Last month, a study published in The American Journal of Gastroenterology involving 206 people in China showed diarrhea may be the first or only symptom some COVID-19 patients experience.

An article published in the journal the BMJ involving 96 people with COVID-19 in China found the coronavirus appeared to linger longer in some patients' stools than their respiratory system.

Brennan Spiegel, professor of medicine and public health at Cedars-Sinai and co-author of The American Journal of Gastroenterology study, told Newsweek in April: "I think the main message is COVID-19 is not just cough.

He said: "We're starting to learn from our colleagues in China and around the world now that there's a large group of people who may not ever report for care, or at home with digestive symptoms—diarrhea, nausea, vomiting, less so abdominal pain but that too, low appetite—who are struggling to determine if they have COVID-19 or not."

Since the COVID-19 pandemic is thought to have started in late 2019, more than 3.6 million people around the world have been diagnosed with the disease, according to Johns Hopkins University. 257,301 have died, and over 1.1 million are known to have survived. The U.S. is the country with the most cases, as the Statista graph below shows.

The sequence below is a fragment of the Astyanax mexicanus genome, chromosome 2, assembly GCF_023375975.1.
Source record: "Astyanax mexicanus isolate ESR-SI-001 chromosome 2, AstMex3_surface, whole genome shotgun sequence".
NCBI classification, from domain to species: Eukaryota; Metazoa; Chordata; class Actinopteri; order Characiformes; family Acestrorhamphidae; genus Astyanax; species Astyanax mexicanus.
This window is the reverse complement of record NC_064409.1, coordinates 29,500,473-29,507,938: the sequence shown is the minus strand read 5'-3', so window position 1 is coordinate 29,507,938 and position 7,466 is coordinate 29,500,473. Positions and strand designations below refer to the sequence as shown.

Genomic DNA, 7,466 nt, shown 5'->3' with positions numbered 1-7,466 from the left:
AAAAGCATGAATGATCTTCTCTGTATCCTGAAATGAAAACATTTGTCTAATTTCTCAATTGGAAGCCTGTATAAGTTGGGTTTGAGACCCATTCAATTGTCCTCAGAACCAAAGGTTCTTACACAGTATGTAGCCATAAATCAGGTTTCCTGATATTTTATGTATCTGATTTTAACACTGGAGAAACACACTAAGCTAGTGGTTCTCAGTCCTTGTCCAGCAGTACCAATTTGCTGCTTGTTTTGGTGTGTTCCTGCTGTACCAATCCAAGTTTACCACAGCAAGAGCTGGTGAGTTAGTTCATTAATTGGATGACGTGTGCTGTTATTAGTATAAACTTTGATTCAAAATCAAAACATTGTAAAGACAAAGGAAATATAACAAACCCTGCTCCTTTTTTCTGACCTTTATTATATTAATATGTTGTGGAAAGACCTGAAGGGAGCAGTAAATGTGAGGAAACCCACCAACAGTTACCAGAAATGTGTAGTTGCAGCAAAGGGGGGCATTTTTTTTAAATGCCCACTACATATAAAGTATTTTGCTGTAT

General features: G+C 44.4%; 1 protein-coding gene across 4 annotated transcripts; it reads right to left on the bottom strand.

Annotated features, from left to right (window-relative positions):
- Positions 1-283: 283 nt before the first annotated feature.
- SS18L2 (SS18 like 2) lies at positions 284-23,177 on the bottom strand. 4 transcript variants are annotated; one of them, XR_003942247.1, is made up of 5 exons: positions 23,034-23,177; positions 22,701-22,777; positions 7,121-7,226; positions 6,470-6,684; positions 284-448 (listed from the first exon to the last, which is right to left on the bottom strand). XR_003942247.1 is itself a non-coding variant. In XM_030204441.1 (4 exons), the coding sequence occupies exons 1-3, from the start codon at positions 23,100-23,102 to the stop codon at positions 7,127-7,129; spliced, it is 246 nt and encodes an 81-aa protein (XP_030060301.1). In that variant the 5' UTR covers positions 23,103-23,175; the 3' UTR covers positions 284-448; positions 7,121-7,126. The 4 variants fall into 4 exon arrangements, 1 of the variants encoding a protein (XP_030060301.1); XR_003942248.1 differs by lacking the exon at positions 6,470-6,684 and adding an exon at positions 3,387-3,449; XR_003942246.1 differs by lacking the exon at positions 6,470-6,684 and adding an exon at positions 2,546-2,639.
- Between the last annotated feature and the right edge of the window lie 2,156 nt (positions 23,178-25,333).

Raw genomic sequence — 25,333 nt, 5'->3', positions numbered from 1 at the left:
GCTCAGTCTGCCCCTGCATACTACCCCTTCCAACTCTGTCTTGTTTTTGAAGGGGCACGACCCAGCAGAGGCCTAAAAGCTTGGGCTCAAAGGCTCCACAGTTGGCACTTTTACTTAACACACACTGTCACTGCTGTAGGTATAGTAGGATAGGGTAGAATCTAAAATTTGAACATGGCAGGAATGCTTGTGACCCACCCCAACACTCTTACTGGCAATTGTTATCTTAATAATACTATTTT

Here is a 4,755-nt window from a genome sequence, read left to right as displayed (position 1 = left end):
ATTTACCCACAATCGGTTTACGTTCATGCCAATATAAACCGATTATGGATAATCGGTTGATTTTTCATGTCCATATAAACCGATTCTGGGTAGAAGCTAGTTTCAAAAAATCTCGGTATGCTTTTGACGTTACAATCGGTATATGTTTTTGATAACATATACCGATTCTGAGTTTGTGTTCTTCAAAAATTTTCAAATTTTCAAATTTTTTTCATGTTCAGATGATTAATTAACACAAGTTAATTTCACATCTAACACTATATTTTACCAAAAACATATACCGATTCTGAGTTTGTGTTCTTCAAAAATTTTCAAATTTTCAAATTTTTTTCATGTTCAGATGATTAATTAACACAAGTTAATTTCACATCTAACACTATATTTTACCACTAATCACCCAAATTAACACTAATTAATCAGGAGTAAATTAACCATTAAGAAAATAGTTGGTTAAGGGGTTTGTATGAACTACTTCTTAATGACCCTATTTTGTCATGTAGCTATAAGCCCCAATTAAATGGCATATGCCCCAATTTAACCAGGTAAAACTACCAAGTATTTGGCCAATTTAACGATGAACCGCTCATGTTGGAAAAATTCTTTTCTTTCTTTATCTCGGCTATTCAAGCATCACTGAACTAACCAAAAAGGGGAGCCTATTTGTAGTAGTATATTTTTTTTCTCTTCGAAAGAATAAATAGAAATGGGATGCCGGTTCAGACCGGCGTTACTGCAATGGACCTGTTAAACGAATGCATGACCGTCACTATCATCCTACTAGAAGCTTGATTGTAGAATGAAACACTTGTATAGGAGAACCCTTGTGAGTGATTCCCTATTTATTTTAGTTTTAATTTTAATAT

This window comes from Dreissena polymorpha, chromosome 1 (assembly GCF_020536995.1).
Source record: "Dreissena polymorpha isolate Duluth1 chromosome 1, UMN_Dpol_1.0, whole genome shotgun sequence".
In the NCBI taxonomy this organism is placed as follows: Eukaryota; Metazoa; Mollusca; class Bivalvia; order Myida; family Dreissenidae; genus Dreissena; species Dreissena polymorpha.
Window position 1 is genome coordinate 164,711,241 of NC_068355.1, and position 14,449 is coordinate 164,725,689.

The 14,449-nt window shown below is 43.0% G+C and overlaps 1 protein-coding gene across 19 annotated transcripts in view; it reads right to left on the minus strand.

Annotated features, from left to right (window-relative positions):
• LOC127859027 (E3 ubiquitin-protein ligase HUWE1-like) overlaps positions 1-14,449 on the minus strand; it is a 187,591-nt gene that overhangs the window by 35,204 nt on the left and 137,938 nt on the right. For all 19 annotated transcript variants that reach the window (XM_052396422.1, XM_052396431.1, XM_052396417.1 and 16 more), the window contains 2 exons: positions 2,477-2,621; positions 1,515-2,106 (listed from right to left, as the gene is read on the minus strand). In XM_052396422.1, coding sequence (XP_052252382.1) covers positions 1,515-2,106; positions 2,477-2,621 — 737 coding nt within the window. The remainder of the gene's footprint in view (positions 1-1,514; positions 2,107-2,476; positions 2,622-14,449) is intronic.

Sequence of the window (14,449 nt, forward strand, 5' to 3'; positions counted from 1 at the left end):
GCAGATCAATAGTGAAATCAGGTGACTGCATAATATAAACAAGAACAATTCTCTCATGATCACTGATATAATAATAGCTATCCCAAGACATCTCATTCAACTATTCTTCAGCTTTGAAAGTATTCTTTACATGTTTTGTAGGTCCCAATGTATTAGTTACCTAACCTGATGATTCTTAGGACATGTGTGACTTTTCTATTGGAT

Statista COVID-19 cases May 5 2020
The number of confirmed COVID-19 cases as of 01:30 a.m. EDT on Tuesday. Statista

Centers for Disease Control and Prevention Advice on Using Face Coverings to Slow Spread of COVID-19

  • CDC recommends wearing a cloth face covering in public where social distancing measures are difficult to maintain.
  • A simple cloth face covering can help slow the spread of the virus by those infected and by those who do not exhibit symptoms.
  • Cloth face coverings can be fashioned from household items. Guides are offered by the CDC. (https://www.cdc.gov/coronavirus/2019-ncov/prevent-getting-sick/diy-cloth-face-coverings.html)
  • Cloth face coverings should be washed regularly. A washing machine will suffice.